In formulating this definition, Paxton had Hitler’s Germany and Mussolini’s Italy in mind, but his definition is an excellent starting point in thinking about fascism.
What about it? Is the U.S. fascistic? Plainly, no. We don’t have a messiah-like dictator. Our justice system still works, however imperfectly. Our votes still count, even if our political speech often gets drowned out by moneyed interests.
It’s true that, in the name of “support our troops,” we grant the Pentagon brass and defense contractors too much leeway, and allow our Department of Defense to seek “global power” without reflecting that such ambitions are the stuff of totalitarian states. But let’s also recall that our troops (as well as our representatives) still swear an oath to the Constitution, not to a dictator or party.
It’s also true that, as a society, we are too violent, too attracted to violence (think of our TV/Cable shows, our video games, and our sports), and too willing to relinquish individual liberties in the name of protecting us from that violence and the fear generated by it. Yet Americans are also increasingly weary and skeptical of the use of military force, as recent events involving Syria have shown.
The point is not to despair, not to surrender to the demoralizing idea that American politics is an exercise in liberal fascism. No — the point is to exercise our rights, because that is the best way to retain them.
Authority always wants more authority. But as political actors, we deny by our actions the very idea of fascism. For in fascist societies, people are merely subjects, merely tools, in the service of the state.
Don’t be a tool. Be an actor. Speak up. Get involved. Work to make your imperfect republic a little more representative of the better angels of our nature. Because it’ll be your deeds that keep our country from falling prey to fear and violence and the authoritarian mindset they breed.
We celebrate July 4th with a lot of hoopla. Flag-waving parades. Backyard barbecues with beer and laughter. Fireworks. Good times.
We celebrate the creation of a new country, a new ideal, in 1776. It was a country that rejected hereditary aristocracies, that called for equal rights for (most) men, that endeavored to create a new and better order for the ages.
Naturally, in an effort this ambitious, involving so many men with differing ideas and ideals, the end result was flawed. Native Americans were ruthlessly killed or shunted aside. Slavery remained the original sin of the young republic, a stain partially erased by the Civil War but one whose legacy still dims the brightness of America’s lamp of liberty.
Today the USA remains decidedly imperfect. That is why we must continue to strive to form a more perfect union, one which protects the rights of the weak against the depredations of the strong. In this sense the revolution is never over.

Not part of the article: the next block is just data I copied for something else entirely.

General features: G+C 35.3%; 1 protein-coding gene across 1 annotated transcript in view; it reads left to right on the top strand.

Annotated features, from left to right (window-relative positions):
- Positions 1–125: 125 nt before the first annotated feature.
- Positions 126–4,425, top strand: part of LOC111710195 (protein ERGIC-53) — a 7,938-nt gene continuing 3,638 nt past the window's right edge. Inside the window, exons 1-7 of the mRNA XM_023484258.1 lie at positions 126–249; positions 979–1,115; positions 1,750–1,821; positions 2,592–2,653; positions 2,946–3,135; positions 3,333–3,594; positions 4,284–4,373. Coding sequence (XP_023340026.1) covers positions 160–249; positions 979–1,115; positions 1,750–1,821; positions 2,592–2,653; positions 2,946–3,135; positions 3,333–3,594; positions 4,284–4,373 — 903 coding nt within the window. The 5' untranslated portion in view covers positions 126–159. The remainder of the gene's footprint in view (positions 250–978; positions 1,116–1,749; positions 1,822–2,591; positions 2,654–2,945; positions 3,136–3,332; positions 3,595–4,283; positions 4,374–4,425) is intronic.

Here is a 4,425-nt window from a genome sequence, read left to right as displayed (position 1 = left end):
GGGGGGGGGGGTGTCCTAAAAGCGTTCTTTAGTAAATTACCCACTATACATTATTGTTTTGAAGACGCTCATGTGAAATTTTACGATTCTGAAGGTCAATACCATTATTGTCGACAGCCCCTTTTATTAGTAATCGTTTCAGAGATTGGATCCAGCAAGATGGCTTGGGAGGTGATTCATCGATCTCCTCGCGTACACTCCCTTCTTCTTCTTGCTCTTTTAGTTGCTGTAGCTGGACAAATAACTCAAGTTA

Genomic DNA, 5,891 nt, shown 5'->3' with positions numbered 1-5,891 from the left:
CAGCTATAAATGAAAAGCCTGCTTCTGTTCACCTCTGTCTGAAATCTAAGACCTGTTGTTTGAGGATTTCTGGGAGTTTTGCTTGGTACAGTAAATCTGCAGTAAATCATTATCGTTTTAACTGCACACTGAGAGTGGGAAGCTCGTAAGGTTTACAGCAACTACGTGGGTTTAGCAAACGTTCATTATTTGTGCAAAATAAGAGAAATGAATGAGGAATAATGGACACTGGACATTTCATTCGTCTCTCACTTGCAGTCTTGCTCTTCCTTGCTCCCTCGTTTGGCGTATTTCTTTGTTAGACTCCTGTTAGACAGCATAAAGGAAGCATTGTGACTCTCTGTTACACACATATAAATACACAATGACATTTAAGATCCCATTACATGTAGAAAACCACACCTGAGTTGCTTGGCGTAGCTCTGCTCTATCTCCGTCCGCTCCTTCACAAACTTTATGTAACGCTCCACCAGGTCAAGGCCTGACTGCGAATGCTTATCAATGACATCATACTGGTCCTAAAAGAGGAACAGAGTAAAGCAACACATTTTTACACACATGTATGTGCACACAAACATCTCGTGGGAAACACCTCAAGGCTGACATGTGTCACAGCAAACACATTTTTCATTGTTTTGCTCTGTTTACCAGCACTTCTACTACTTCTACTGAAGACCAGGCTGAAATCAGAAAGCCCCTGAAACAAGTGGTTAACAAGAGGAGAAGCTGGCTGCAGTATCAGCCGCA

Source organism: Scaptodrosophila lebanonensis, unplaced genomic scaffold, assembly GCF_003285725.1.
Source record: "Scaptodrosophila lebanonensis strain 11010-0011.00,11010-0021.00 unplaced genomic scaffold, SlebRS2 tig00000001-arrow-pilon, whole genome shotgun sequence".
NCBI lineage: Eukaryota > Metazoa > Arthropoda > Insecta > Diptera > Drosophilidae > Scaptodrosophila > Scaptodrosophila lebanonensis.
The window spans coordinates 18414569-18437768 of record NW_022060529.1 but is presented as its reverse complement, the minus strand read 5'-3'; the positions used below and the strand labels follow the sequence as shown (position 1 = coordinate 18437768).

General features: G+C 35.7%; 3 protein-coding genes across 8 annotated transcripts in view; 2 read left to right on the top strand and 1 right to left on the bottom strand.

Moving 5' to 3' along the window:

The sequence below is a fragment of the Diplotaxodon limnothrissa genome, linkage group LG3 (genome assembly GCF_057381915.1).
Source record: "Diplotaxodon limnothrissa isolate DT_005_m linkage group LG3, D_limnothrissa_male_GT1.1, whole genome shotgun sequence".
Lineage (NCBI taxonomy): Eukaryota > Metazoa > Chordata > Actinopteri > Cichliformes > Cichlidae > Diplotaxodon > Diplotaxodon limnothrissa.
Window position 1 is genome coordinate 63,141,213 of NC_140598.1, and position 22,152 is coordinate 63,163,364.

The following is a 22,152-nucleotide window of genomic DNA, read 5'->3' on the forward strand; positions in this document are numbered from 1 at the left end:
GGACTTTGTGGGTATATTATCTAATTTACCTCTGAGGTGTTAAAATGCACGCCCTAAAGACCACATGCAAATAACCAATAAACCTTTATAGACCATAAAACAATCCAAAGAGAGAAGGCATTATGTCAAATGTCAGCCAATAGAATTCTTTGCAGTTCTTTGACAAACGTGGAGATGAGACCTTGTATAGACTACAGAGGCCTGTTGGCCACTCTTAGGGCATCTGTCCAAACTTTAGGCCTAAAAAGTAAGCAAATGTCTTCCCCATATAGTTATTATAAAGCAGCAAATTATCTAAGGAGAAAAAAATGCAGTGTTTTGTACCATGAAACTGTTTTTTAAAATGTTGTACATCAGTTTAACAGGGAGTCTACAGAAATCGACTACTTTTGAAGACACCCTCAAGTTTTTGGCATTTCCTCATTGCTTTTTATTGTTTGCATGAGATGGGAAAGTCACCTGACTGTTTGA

As we reflect on the meaning of July 4th, our day of independence, we should recognize that independence is not a day simply to be celebrated. Rather, it is a legacy that others have fought and died for, one we must continue to earn — and one we must continue to cherish and protect.
Just as the founders of this country fought against the tyrants of the 18th century, we must be on guard against the tyrants of the 21st century. They may not be kings named George sending their mercenaries to quarter among and fight against us. Today’s tyrants–today’s power-seekers and liberty-limiters–may even claim to be super-patriots who are protecting us from harm, even as they work to limit our rights while feasting on the plenty that still defines America.
But we know better. We know what is best about America. And on July 4th, we celebrate it.
America’s thirst for freedom — may it never be quenched. May it always endure.
Today’s title is from James Madison, architect of our Constitution. Madison famously wrote against the perils of forever war. In other words, he wrote about the perils we face today in our ongoing, seemingly unending, war on terror.
Here is what Madison warned us about:
Of all the enemies of true liberty, war is, perhaps, the most to be dreaded, because it comprises and develops the germ of every other. War is the parent of armies; from these proceed debt and taxes; and armies, and debts, and taxes are the known instruments for bringing the many under the domination of the few. In war, too, the discretionary power of the Executive is extended; its influence in dealing out offices, honors and emoluments is multiplied; and all the means of seducing the minds, are added to those of subduing the force, of the people. The same malignant aspect in republicanism may be traced in the inequality of fortunes, and the opportunities of fraud, growing out of a state of war, and in the degeneracy of manner and of morals, engendered in both. No nation can preserve its freedom in the midst of continual warfare …
Strong words — and words to ponder as we continue to maintain an enormous defense and homeland security complex with bases and commitments around the world.
How, indeed, do you maintain personal liberties and individual freedoms in a garrison state? The short answer: you can’t. Just read Madison.